Four times a year I board a plan to attend a board meeting as a board member of a company that my employer is part owner of. While I came out last year to about half people who attend this meeting, I have not come out to everyone, and because of that each meeting has a certain level of stress. Continue reading →
A man that I recently met told me that he liked to have sex with men, but that he did not consider himself gay or bisexual. He did not feel any need to have gay friends and wanted nothing to do with the gay community. I asked him if he ever saw himself having a boyfriend or developing an intimate relationship with another man. He did not. He said that he simply liked sex with men, period.
I never fit in with the other boys. From my earliest memories, I did not like organized sports. I preferred to play dolls with my sister, watch TV for hours on end, or imagine elaborate fantasy stories in my mind. But play baseball, football or basketball? I was not interested.
This morning I spoke to a man who is in the process of separating from his wife and getting a divorce. He told me that he loves his wife, but after she found emails between him and other men that he was having sex with, their marriage broke down. He described himself as bisexual and equally attracted to both men and women. He went on to describe that he had not come out to his adult children or his friends and family because of how people see bisexuality. He feels that most people believe that bisexuality does not exist and that a man who claims he is bi is really just gay but cannot admit it. His wife has told him as much, which is very unfortunate.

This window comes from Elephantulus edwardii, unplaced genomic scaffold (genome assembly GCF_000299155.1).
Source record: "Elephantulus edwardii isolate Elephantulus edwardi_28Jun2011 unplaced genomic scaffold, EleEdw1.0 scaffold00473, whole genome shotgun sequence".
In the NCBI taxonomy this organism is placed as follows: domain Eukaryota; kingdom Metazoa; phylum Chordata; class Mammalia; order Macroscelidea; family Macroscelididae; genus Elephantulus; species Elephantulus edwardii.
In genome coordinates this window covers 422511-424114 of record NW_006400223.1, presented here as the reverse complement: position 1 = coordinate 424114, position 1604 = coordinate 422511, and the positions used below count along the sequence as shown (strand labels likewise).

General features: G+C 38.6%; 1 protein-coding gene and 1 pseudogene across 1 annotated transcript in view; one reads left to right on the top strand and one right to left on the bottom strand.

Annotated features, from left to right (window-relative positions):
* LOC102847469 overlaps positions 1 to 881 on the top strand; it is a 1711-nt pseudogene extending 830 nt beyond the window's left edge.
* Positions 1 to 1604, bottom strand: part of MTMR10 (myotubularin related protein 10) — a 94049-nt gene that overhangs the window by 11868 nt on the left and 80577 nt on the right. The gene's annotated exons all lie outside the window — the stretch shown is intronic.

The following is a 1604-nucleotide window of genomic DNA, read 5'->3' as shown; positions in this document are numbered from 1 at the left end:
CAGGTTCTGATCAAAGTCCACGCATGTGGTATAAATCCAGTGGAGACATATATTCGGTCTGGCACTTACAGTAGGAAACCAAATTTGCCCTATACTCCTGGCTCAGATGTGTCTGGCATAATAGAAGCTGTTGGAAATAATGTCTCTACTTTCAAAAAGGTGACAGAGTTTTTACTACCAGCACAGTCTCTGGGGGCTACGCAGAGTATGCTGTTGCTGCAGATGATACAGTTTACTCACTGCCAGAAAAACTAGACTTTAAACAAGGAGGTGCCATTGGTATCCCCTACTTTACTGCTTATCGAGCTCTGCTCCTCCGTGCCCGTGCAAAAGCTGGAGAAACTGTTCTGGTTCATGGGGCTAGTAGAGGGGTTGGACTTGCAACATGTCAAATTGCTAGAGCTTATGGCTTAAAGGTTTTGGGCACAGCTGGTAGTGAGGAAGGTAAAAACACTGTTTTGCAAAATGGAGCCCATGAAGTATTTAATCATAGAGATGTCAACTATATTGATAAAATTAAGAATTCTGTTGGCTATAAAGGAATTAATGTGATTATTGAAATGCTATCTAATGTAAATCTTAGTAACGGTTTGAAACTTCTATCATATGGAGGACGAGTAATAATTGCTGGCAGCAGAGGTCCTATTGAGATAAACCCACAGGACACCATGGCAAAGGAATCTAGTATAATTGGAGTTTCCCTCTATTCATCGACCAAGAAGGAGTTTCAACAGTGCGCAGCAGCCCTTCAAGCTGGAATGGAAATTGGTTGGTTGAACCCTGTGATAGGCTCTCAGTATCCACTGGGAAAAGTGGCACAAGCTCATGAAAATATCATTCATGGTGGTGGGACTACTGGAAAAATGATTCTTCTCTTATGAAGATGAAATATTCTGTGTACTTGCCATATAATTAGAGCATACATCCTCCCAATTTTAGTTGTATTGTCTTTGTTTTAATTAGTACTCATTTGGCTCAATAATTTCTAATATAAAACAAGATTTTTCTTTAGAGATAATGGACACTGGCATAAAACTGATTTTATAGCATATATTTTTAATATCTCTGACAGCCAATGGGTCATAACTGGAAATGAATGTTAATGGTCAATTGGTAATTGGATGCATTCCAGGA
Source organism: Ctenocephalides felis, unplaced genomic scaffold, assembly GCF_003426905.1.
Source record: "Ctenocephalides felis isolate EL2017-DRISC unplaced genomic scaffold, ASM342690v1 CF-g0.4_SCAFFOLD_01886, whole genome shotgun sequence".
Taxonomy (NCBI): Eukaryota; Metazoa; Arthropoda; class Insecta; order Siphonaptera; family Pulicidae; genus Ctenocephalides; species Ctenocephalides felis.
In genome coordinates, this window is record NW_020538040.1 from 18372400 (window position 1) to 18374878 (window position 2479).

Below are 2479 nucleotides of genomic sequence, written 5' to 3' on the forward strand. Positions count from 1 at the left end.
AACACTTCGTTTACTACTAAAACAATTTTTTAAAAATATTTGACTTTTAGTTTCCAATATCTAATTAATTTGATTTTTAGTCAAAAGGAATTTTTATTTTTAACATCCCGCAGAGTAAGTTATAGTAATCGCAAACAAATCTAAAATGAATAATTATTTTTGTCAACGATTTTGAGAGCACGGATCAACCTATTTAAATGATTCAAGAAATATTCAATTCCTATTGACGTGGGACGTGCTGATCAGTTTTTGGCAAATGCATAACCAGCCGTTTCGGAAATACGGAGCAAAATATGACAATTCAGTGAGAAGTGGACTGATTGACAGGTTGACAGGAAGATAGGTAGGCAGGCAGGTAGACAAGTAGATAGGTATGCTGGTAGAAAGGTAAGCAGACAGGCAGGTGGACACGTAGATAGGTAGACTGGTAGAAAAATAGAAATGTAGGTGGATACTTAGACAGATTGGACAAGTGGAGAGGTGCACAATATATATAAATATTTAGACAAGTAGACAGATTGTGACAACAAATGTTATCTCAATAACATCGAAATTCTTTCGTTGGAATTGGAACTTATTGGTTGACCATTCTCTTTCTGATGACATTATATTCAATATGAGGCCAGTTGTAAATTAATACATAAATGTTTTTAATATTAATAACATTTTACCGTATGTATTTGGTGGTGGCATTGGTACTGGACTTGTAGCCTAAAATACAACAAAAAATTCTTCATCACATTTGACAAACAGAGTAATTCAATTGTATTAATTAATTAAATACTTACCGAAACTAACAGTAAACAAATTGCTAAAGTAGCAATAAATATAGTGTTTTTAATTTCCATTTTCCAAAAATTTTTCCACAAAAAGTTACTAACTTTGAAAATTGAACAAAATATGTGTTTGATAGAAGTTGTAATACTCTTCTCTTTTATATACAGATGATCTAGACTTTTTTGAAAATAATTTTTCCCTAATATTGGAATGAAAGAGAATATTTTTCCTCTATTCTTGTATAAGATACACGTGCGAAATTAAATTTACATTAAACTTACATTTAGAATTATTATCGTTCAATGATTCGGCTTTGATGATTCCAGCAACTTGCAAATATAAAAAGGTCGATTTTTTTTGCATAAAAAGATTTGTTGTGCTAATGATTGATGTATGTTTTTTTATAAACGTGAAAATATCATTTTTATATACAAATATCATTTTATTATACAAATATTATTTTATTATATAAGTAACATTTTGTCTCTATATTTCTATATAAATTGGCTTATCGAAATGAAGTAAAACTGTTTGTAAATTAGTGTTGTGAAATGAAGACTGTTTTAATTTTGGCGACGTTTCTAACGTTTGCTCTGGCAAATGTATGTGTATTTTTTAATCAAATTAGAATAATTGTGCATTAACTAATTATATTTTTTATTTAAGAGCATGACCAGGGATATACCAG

My fear in rereading the chapter on Male Homosexuality in David Reuben’s 1969 book, Everything You Always Wanted to Know About Sex* (*But Were Afraid to Ask), something I had not read since I was fourteen or fifteen, was that his sick distortions about homosexuality would get inside my head. When I finally did reread the chapter, it was so outlandish in its portrayal of homosexuality that it seemed laughable and sad at the same time. Ruben’s utter contempt, breezy sneering, and high minded superiority for homosexuality has an ugly and evil quality.
I’m re-listening to the book, The Velvet Rage, by Alan Downs. It was a very important book in my coming out process when I read two and a half years ago. As I hear the book again, there is so much valuable information which I had forgotten. One of the important cornerstones of the book, which I have been thinking freshly about is the concept of ‘toxic shame’. Having spent the last year and a half coming out, I was beginning to feel I was finished with the shame I once felt about being gay. But I am seeing that overcoming shame is really a lifelong process.